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Taco Tuesday or Indian Taco Tuesday?

Garlic, cumin, onion, and chili pepper warmed my nose and taunted my hungry stomach. Taco Tuesday is real in my house and it is to be taken seriously. After carefully wrapping my taco contents into a flimsy flour tortilla, I got comfy in my dining chair, preparing to eat.

Like any other millennial, I stationed my computer front and center, awaiting me to surf the web for pure mindless entertainment. With a taco in one hand and the other ready to scroll, my eye caught something that changed everything.

Perhaps it was simply a “suggested recipe” Pinterest threw at me because I was looking into different Taco ideas earlier (ultimately settling on the same “all-American recipe”) but to me, it was more than a “suggested recipe.” It was a sign that my taco Tuesday nights have been nothing short of under par.

“Navajo Tacos (Indian Frybread)” read across my screen along with a picture of a taco that made my fresh taco look worthless and unacceptable. I knew little about this recipe, but I knew it was something I had to have. A golden fried, fluffy bread, topped with meat, beans, sour cream, cheese, and other veggies.

Yes, after the sight of these delicious images, I drooled on my own “taco” (if that’s even what I’d call it now). It’s also worth noting that not only is this “Frybread” used to make tacos, but it can be a sweet treat too. Imagine the funnel cakes at the carnival, but way better. There was something cultural about this Frybread that made it more interesting to me. I wanted the experience. Needless to say, I had to figure out everything I could about this Frybread.

The first website was The Smithsonian Magazine. The article informed me that this mouthwatering recipe actually had a painful history which now links all generations of Native Americans. Roughly 150 years ago, the United States forced the Natives living in Arizona to take the “Long Walk” and relocate to New Mexico. The 300 mile long journey led to land that could not easily support the traditional staples of vegetables and beans. To prevent the absolute starvation of the indigenous people, “the government gave canned goods as well as white flour, processed sugar, and lard - the makings of Frybread. “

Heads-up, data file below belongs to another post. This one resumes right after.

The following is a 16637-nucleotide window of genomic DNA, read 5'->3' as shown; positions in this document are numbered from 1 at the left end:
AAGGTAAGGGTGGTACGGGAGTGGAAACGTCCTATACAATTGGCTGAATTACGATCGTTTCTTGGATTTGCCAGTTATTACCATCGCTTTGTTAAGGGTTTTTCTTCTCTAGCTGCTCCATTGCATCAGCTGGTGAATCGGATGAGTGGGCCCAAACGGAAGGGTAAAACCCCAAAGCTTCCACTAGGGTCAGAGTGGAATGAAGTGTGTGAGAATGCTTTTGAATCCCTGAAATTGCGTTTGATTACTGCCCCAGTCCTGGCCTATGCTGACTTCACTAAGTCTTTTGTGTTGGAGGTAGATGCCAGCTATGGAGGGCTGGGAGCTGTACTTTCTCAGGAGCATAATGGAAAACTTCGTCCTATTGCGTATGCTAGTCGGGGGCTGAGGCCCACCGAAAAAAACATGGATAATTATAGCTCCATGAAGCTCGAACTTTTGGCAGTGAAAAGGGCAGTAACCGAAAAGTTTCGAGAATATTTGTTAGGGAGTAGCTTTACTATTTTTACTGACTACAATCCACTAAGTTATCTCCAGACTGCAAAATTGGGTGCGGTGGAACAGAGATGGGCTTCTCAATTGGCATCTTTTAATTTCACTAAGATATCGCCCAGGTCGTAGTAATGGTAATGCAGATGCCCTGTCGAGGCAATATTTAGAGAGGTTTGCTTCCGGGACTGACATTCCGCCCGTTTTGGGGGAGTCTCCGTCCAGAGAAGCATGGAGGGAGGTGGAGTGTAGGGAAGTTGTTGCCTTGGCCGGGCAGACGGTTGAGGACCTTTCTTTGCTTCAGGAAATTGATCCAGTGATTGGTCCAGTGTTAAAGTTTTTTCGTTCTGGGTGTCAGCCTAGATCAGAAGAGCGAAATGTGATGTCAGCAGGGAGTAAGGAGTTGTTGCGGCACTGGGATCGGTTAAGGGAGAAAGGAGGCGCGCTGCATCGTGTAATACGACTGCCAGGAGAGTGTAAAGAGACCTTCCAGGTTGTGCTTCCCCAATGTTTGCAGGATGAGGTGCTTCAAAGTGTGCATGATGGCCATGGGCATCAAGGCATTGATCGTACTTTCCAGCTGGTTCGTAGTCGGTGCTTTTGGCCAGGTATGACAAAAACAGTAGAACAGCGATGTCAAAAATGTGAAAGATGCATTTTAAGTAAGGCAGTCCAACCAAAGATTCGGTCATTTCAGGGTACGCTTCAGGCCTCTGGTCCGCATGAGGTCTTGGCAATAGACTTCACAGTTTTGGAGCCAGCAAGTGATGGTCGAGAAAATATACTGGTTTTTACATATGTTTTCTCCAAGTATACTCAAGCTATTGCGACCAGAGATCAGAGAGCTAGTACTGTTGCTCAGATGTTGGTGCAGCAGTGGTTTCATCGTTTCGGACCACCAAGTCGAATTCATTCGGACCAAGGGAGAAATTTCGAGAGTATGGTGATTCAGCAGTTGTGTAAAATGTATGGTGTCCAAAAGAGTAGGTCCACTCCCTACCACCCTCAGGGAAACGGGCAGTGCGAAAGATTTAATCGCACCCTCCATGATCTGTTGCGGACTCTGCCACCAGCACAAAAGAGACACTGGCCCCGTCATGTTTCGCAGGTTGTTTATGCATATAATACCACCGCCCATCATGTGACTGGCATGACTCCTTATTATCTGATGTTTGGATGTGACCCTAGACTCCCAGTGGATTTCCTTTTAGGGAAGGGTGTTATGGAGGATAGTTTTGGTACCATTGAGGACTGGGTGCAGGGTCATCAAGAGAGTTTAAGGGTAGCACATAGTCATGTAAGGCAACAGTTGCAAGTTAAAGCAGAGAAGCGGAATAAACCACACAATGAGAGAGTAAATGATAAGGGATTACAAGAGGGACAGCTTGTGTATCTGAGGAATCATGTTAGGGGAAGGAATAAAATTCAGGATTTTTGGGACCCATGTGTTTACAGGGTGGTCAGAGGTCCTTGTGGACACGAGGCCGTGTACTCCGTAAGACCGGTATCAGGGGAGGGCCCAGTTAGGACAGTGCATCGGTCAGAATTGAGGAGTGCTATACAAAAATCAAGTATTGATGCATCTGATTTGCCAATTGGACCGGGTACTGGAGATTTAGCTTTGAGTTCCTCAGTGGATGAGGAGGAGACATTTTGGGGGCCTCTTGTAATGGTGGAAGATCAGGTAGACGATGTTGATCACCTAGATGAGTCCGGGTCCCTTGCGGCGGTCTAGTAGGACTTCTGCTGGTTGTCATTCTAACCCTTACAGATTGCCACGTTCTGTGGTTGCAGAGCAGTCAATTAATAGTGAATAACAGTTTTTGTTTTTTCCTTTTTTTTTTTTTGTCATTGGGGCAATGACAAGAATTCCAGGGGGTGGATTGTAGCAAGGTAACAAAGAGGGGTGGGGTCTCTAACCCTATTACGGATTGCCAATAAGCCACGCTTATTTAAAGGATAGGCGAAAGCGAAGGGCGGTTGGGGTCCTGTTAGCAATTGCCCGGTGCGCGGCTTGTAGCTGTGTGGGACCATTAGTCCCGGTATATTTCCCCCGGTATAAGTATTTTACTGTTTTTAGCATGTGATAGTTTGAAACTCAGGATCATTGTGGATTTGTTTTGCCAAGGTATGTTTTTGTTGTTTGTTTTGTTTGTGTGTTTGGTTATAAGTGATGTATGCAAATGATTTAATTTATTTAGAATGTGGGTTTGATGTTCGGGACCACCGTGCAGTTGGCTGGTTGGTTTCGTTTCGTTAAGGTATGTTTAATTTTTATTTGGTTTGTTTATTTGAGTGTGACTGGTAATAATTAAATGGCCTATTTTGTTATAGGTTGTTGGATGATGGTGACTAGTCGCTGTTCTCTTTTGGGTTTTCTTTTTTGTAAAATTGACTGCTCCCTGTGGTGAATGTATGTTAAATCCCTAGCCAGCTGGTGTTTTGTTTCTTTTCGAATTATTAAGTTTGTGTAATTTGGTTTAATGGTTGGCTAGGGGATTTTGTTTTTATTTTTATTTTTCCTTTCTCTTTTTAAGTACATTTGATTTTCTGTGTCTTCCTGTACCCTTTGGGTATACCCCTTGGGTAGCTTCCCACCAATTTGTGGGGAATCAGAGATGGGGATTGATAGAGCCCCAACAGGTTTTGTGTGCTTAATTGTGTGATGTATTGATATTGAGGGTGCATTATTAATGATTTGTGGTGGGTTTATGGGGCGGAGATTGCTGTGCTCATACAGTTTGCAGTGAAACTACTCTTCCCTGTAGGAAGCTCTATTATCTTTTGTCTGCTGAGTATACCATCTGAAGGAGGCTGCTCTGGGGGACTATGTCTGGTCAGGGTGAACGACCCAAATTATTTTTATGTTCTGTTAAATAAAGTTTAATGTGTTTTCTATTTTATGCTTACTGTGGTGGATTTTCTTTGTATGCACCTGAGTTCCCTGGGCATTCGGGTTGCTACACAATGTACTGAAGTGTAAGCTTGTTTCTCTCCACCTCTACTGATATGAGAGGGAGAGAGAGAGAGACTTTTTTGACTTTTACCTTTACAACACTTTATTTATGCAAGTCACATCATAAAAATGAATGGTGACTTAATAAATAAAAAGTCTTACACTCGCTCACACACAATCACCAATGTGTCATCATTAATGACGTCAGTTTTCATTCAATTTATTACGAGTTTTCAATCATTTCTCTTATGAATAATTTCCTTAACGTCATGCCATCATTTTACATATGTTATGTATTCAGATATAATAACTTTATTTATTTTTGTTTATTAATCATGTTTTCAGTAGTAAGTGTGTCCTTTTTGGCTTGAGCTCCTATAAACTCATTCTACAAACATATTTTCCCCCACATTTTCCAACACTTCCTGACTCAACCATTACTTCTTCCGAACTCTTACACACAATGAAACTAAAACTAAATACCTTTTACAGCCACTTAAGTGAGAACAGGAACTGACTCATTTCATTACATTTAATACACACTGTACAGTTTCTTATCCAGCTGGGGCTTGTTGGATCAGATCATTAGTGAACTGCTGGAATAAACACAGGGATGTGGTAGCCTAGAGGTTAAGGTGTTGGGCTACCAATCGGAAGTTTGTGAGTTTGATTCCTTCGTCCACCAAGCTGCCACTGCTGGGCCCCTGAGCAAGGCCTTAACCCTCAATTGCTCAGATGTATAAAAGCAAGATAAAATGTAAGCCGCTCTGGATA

Some esteem Frybread as a symbol of Native determination and unity. It’s their survival story fried in a tangible ball of dough and passed on for generations.

I took a deep breath and slowly reclined away from my computer screen. One last time, I allowed my now cold “taco” to temper the sting of hunger, and I finished my mediocre dinner. My determination grew inside of me, no doubt inspired by the determination the Native people displayed in that article. I needed to figure out how to make this Frybread before next taco Tuesday.

Wouldn’t you know, the Creator answered my prayer with an opportunity that is available to YOU also!

November 28th, Firekeepers International (a nonprofit Native American owned organization) will share the secret ways of making Indian Frybread. With this information available, I swear I heard every critter in my forest take a collective sigh of relief that I wouldn’t be making any failed attempts to recreate this Frybread solo. Their homes were safe from a fire!

Please join me! The items you will need are as listed:

  • Large mixing bowl

  • Large skillet (cast iron or other)

  • All purpose flour

  • A tablespoon

  • A teaspoon

  • One cup measuring cup

  • Clabber girl baking powder

  • Salt

  • Powdered milk (optional) Carnation brand

  • Vegetable oil

  • A long metal fork prong

  • A kitchen towel to cover the rising dough

  • Paper towels

Don’t let another generation go without preserving not only this delicious delicacy but the history and the culture. Below are children’s books on Frybread, as well as other recipe books that include Frybread. Detailed, you will find how Frybread goes way beyond Taco Tuesday! It can be in a Monday morning breakfast, or even a weekend dessert. No matter how you use this symbolic bread, let’s learn how to make it from the ones who have kept it. Don’t deny yourself the experience. Register at the link below.

Note: These Amazon links are affiliate links. Purchasing through the links supports some of the wonderful people (specifically FireKeepers International) who are sharing

this recipe with us.


About the Author:

Hello, my name is Shannon, and I’m a volunteer at Firekeepers International. I come from where the forests and the waters meet in the beautiful State Michigan (northern Michigan to be precise). I’m passionate about Biblical truths. My heritage is an interwoven tapestry of the Irish, Swedish, and Native American cultures.

Exploring the wonders of herbal medicine, delving into the beauty of the Hebrew language, and gazing at the mysteries of Biblical astronomy are some of my favorite hobbies.


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